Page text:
Who or what inspires you or has influenced you?
Gabriela: I can’t pick just one person because I’ve learned from every single adult I’ve met. All my teachers have taught me different things, and they have helped me grow as a person. I’ve heard many other stories that inspired me to try new things, live life to the fullest, and be a better version of myself.
Katerina: I’m similar that way where all my friends and adults in my life have taught me something. But I want to mention my dad specifically. I’ve always looked up to him, and he is like my best friend. Everyone says he is the perfect human being who can do anything, and it’s crazy how even my friends look up to him. He shows me that things are not impossible and that there’s always a solution. He reminds me that there’s always a way out of every problem. He also always puts others before himself. When he was still working, he helped people retain and find jobs. It’s crazy to think that he did that even if he lost his job and didn’t have that help to maintain his own. It’s why I look up to him because he understands the struggles people have to go through during this pandemic. He’s also a huge sports person and has shown me what hard work is, which is why he inspires me.
What are your most memorable moments at ISKL?
Gabriela: I remember on the plane ride to IASAS in Manila, we had brought strings to make friendship bracelets, and then it became a whole thing. At one point, we started passing strings around the plane, and even the soccer boys got involved too in making the friendship bracelets! I met so many people through that experience that I still keep in touch with now, so it’s so cool that we got to form such tight bonds on those trips.
Katerina: Even having traveled to all the different countries in my life, the trip to Manila was the best. Being with your friends on a plane and doing something you love is so different. The excitement and the adrenaline we had at IASAS and the whole culture of cheering for your team and not caring about anything was fun.
I want to give a shout-out to the 2019 volleyball team because out of all my years of playing sports, that team was the closest-knit!
What will you miss about Malaysia?
Gabriela: Besides our friends and ISKL, I’ve grown so accustomed to everything. I’ll miss going on hikes, walking to school, and meeting friends on the way because we’ve never walked to school before except in Malaysia. We met so many people here, and they were all so encouraging to all of us. In Biology, everyone was feeling down, but the teacher started playing an old song, and the whole class started laughing. The teacher had a ski mask on one time too to make us laugh. They’re so kind, and I want to support all of them.
Katerina: For me, it is mainly school. ISKL has been the best school I’ve ever been to, even though I thought I wouldn’t find a school better than the last one. I just had so many good memories, and I am so thankful for all the fantastic teachers who were so friendly and helpful. I’ve told my parents that yeah, moving to a new place is exciting but it’s the people that will make it memorable. ISKL showed me that through friends, teachers, and people whom I will never forget. If I could recommend anyone to go to ISKL, I would. At least, based on what we’ve experienced, it’s been a good journey.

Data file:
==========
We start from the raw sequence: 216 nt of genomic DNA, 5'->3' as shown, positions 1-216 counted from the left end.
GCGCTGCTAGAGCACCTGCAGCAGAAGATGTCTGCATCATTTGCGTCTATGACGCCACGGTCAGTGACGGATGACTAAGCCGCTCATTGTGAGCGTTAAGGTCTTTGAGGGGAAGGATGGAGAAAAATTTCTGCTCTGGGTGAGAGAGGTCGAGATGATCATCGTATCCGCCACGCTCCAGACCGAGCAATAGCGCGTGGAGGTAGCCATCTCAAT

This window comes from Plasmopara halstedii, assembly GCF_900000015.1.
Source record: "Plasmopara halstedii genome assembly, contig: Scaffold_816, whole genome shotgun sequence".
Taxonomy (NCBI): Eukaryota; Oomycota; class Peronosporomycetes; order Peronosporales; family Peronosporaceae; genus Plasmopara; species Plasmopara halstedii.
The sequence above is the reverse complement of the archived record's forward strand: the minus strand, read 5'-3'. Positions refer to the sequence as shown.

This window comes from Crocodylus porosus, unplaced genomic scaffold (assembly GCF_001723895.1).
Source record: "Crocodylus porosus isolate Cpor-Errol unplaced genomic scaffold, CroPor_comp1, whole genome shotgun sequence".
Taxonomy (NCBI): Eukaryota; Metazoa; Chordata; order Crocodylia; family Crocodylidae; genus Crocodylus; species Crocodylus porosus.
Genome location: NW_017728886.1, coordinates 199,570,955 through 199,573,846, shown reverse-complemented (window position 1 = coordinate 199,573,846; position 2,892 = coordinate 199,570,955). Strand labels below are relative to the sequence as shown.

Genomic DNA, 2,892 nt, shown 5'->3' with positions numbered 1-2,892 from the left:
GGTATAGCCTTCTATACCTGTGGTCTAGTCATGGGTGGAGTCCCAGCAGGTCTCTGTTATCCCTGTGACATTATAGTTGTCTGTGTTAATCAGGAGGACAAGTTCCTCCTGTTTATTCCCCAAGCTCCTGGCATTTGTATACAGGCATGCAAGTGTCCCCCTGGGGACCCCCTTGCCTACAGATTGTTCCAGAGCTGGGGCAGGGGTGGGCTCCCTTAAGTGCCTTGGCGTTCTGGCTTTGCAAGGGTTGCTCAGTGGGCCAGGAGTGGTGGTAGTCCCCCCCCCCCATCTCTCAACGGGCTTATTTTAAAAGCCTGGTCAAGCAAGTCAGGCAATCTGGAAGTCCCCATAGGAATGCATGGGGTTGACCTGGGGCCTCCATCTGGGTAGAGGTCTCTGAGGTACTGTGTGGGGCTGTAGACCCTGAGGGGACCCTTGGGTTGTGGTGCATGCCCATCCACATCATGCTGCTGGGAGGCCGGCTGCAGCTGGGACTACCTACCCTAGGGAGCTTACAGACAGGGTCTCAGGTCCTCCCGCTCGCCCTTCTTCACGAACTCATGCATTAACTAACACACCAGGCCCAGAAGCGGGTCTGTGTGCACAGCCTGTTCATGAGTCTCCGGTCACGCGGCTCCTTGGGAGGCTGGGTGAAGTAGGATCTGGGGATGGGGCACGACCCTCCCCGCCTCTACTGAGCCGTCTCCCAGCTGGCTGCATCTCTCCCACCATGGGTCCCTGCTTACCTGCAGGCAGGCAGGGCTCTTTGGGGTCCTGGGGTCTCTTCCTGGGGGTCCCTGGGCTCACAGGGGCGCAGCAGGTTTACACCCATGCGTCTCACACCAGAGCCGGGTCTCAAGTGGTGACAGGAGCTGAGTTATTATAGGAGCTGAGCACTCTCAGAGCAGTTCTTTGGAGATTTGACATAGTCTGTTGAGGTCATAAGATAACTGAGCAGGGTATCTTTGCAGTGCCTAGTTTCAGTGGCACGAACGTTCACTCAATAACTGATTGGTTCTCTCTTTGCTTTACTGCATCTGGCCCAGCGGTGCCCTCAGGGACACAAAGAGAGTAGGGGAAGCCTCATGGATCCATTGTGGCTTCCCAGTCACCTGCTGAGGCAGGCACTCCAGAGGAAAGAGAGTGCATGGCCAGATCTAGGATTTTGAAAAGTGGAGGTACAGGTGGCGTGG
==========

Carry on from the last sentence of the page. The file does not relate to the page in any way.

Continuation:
What does “Be All You Are” mean to you?
Gabriela: I remember Mr. Jeff Farrington talked about it when we first moved here. We all come from different places, but being as genuine as you can and not being afraid of being different is what I think ‘Be All You Are’ means. Everyone is different. So challenge yourself, do whatever you want, you’re going to get to experience new things. Since we’re such an international place, we are all different and unique in our way. If they have a pathway for science, or art, or photography, go for it. It encourages us as youths to be all we can be. Live your experience at ISKL to the fullest because the school does help you find yourself and pursue what you want.
Katerina: I think it’s related to being able to express yourself and not to worry. You have the freedom to do what you want. No one’s the same, and being all you are helps everyone come together and understand people. It helps us be more of a community. It means to express yourself in a way that makes you happy. We are all grateful to have amazing people who are so different, and they are who they are, and we love them for that.
Do you know a student, faculty, staff, or alumni with a story to tell? Nominate them to be featured in our Panthers of ISKL stories by sending in your submissions here.
To find out more inspiring stories of our community read about Yik Khai Yew the Penangite, or Steve X. the Aspiring Doctor!